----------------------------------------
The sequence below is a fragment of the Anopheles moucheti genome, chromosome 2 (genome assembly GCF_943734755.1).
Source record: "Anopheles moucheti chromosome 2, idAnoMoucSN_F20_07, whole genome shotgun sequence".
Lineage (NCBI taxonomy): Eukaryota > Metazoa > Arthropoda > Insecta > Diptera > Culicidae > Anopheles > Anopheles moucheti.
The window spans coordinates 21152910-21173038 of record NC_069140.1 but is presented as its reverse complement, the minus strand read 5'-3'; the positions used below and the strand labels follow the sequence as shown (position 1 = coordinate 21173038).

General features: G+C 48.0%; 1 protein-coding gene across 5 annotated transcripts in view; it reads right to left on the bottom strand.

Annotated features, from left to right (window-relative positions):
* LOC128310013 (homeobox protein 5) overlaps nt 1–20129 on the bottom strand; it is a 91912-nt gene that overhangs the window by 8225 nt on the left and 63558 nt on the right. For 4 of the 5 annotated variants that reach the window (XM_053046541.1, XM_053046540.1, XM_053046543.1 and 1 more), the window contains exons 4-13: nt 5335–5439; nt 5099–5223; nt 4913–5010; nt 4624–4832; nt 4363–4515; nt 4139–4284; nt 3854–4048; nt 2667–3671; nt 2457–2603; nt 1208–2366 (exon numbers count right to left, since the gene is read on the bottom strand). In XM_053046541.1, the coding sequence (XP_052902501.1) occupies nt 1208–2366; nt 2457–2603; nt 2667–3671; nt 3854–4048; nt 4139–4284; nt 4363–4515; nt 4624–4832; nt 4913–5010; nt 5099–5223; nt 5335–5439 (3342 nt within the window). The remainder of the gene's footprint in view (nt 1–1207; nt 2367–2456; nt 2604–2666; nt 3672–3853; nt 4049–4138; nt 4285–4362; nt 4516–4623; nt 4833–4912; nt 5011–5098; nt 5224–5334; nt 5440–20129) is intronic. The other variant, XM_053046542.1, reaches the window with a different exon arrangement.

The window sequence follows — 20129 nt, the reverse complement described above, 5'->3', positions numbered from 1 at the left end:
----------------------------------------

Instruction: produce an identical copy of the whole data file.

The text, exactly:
The sequence below is a fragment of the Anopheles moucheti genome, chromosome 2 (genome assembly GCF_943734755.1).
Source record: "Anopheles moucheti chromosome 2, idAnoMoucSN_F20_07, whole genome shotgun sequence".
Lineage (NCBI taxonomy): Eukaryota > Metazoa > Arthropoda > Insecta > Diptera > Culicidae > Anopheles > Anopheles moucheti.
The window spans coordinates 21152910-21173038 of record NC_069140.1 but is presented as its reverse complement, the minus strand read 5'-3'; the positions used below and the strand labels follow the sequence as shown (position 1 = coordinate 21173038).

General features: G+C 48.0%; 1 protein-coding gene across 5 annotated transcripts in view; it reads right to left on the bottom strand.

Annotated features, from left to right (window-relative positions):
* LOC128310013 (homeobox protein 5) overlaps nt 1–20129 on the bottom strand; it is a 91912-nt gene that overhangs the window by 8225 nt on the left and 63558 nt on the right. For 4 of the 5 annotated variants that reach the window (XM_053046541.1, XM_053046540.1, XM_053046543.1 and 1 more), the window contains exons 4-13: nt 5335–5439; nt 5099–5223; nt 4913–5010; nt 4624–4832; nt 4363–4515; nt 4139–4284; nt 3854–4048; nt 2667–3671; nt 2457–2603; nt 1208–2366 (exon numbers count right to left, since the gene is read on the bottom strand). In XM_053046541.1, the coding sequence (XP_052902501.1) occupies nt 1208–2366; nt 2457–2603; nt 2667–3671; nt 3854–4048; nt 4139–4284; nt 4363–4515; nt 4624–4832; nt 4913–5010; nt 5099–5223; nt 5335–5439 (3342 nt within the window). The remainder of the gene's footprint in view (nt 1–1207; nt 2367–2456; nt 2604–2666; nt 3672–3853; nt 4049–4138; nt 4285–4362; nt 4516–4623; nt 4833–4912; nt 5011–5098; nt 5224–5334; nt 5440–20129) is intronic. The other variant, XM_053046542.1, reaches the window with a different exon arrangement.

The window sequence follows — 20129 nt, the reverse complement described above, 5'->3', positions numbered from 1 at the left end: